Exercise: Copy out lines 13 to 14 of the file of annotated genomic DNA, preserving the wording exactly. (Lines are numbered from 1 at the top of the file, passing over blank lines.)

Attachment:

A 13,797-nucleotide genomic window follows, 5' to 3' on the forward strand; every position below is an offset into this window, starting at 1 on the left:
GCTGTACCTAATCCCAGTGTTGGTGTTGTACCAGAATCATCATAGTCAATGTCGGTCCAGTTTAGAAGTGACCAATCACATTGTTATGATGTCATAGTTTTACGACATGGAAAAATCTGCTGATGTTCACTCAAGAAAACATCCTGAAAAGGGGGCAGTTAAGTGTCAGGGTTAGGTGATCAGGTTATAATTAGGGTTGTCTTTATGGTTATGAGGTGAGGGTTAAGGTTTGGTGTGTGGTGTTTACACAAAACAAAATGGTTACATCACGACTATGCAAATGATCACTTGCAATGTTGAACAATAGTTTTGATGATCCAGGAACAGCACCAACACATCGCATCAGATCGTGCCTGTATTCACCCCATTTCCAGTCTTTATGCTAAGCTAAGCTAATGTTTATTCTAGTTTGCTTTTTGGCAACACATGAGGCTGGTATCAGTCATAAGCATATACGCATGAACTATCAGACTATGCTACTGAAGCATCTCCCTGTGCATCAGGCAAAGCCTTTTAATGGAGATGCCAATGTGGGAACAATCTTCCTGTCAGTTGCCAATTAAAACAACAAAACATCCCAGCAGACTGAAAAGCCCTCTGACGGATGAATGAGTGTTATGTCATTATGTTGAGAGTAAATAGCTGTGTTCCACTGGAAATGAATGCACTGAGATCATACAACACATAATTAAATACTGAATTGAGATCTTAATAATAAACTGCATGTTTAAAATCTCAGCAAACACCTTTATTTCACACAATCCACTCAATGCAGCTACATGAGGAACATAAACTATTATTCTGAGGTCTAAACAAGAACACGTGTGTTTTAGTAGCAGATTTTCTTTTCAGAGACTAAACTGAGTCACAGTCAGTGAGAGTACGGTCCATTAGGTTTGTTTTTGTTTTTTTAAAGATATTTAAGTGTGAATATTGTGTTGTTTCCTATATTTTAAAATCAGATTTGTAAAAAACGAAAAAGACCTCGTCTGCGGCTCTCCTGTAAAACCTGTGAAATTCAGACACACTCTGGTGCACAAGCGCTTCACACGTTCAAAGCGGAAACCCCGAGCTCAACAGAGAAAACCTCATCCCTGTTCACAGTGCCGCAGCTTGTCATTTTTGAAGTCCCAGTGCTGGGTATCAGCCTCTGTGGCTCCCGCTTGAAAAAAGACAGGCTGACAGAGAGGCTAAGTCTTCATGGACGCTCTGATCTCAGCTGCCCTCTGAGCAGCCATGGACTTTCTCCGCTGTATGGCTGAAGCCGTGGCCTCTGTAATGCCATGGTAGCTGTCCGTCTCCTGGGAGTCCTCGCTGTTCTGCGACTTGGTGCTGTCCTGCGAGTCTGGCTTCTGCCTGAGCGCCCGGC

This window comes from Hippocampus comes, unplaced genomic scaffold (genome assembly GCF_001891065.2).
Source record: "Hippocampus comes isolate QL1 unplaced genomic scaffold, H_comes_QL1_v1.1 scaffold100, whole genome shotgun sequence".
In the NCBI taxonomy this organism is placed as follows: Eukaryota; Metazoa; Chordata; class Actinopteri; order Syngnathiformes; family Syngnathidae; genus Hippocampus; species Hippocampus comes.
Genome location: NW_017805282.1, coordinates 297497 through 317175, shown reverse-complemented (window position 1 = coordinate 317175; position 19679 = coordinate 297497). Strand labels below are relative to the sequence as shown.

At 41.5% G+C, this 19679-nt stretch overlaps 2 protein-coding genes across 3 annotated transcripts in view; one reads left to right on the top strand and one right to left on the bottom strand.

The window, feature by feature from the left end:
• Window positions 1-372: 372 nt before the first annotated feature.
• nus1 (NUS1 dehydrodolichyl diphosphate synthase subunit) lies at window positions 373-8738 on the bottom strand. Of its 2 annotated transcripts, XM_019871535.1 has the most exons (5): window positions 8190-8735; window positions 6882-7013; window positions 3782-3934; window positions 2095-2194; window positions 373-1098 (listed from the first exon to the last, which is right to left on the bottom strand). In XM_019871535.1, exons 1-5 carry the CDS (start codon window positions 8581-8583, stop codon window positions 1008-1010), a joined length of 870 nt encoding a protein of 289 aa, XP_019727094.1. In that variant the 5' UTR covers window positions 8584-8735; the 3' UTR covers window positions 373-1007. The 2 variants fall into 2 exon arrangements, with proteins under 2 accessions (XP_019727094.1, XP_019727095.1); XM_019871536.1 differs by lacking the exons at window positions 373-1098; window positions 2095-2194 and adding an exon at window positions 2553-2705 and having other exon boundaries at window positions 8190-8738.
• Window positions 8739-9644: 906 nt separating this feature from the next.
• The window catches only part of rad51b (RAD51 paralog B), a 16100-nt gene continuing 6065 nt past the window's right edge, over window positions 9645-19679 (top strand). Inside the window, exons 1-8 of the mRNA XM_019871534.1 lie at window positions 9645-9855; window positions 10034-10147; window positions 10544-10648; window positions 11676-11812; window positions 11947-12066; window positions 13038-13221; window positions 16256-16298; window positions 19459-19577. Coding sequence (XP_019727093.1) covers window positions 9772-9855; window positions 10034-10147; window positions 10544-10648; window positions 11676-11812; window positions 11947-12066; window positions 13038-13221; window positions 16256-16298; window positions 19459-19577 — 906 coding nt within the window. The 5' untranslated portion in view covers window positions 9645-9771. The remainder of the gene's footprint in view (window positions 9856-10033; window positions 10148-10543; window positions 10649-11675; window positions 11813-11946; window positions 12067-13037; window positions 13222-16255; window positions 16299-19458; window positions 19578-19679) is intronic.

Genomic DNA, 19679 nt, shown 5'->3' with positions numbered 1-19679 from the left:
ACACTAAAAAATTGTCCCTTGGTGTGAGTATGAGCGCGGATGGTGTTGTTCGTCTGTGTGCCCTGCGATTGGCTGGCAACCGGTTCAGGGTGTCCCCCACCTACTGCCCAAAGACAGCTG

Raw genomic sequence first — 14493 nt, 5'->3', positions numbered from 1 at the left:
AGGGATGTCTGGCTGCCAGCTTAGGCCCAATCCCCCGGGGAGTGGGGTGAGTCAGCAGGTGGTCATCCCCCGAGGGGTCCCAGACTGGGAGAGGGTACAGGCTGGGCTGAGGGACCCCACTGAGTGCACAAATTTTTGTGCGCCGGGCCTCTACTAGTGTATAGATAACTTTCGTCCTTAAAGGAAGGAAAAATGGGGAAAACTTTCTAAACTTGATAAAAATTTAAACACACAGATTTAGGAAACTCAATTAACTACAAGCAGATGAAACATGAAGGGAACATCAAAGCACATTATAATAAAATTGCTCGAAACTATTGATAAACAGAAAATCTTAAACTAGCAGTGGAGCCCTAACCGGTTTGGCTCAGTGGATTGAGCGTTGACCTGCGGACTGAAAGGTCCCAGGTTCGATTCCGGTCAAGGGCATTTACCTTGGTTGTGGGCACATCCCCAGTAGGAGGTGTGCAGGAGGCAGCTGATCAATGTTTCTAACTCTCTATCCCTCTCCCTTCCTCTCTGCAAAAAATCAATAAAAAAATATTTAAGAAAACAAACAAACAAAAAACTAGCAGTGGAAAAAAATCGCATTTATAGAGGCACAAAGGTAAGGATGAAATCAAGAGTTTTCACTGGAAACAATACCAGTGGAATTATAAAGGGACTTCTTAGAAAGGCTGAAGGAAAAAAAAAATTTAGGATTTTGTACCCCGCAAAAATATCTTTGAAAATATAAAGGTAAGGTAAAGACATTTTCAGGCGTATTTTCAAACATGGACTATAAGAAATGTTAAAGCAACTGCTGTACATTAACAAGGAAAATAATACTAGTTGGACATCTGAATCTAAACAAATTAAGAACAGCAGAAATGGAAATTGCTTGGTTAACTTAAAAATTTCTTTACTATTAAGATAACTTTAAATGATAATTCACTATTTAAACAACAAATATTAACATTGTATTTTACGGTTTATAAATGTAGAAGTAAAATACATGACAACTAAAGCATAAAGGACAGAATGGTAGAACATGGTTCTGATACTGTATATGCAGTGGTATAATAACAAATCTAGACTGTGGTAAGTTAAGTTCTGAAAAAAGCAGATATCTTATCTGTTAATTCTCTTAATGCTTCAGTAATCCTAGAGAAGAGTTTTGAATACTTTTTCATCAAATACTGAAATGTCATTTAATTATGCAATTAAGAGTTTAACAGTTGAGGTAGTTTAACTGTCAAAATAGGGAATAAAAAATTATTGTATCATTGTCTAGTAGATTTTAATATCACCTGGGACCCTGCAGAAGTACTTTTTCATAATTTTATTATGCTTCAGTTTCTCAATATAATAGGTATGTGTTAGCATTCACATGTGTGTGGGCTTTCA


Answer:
Genomic DNA, 19679 nt, shown 5'->3' with positions numbered 1-19679 from the left:
ACACTAAAAAATTGTCCCTTGGTGTGAGTATGAGCGCGGATGGTGTTGTTCGTCTGTGTGCCCTGCGATTGGCTGGCAACCGGTTCAGGGTGTCCCCCACCTACTGCCCAAAGACAGCTG